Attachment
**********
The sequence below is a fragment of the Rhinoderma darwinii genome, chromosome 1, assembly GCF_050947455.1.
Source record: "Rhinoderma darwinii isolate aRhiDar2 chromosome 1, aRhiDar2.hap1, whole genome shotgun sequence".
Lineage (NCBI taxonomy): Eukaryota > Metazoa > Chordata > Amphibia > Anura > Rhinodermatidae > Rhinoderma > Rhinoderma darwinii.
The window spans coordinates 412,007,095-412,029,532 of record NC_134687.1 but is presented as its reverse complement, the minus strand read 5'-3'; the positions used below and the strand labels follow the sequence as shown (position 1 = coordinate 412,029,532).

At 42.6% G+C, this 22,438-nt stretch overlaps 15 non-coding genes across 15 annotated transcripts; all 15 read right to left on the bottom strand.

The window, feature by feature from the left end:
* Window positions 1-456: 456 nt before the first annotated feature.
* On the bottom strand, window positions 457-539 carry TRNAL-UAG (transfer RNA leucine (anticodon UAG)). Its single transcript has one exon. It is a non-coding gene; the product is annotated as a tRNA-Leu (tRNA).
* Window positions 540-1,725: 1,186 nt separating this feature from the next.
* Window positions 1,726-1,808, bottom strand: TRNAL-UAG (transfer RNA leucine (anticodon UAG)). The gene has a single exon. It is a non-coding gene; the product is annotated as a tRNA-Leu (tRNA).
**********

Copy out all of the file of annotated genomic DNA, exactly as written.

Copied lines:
The sequence below is a fragment of the Rhinoderma darwinii genome, chromosome 1, assembly GCF_050947455.1.
Source record: "Rhinoderma darwinii isolate aRhiDar2 chromosome 1, aRhiDar2.hap1, whole genome shotgun sequence".
Lineage (NCBI taxonomy): Eukaryota > Metazoa > Chordata > Amphibia > Anura > Rhinodermatidae > Rhinoderma > Rhinoderma darwinii.
The window spans coordinates 412,007,095-412,029,532 of record NC_134687.1 but is presented as its reverse complement, the minus strand read 5'-3'; the positions used below and the strand labels follow the sequence as shown (position 1 = coordinate 412,029,532).

At 42.6% G+C, this 22,438-nt stretch overlaps 15 non-coding genes across 15 annotated transcripts; all 15 read right to left on the bottom strand.

The window, feature by feature from the left end:
* Window positions 1-456: 456 nt before the first annotated feature.
* On the bottom strand, window positions 457-539 carry TRNAL-UAG (transfer RNA leucine (anticodon UAG)). Its single transcript has one exon. It is a non-coding gene; the product is annotated as a tRNA-Leu (tRNA).
* Window positions 540-1,725: 1,186 nt separating this feature from the next.
* Window positions 1,726-1,808, bottom strand: TRNAL-UAG (transfer RNA leucine (anticodon UAG)). The gene has a single exon. It is a non-coding gene; the product is annotated as a tRNA-Leu (tRNA).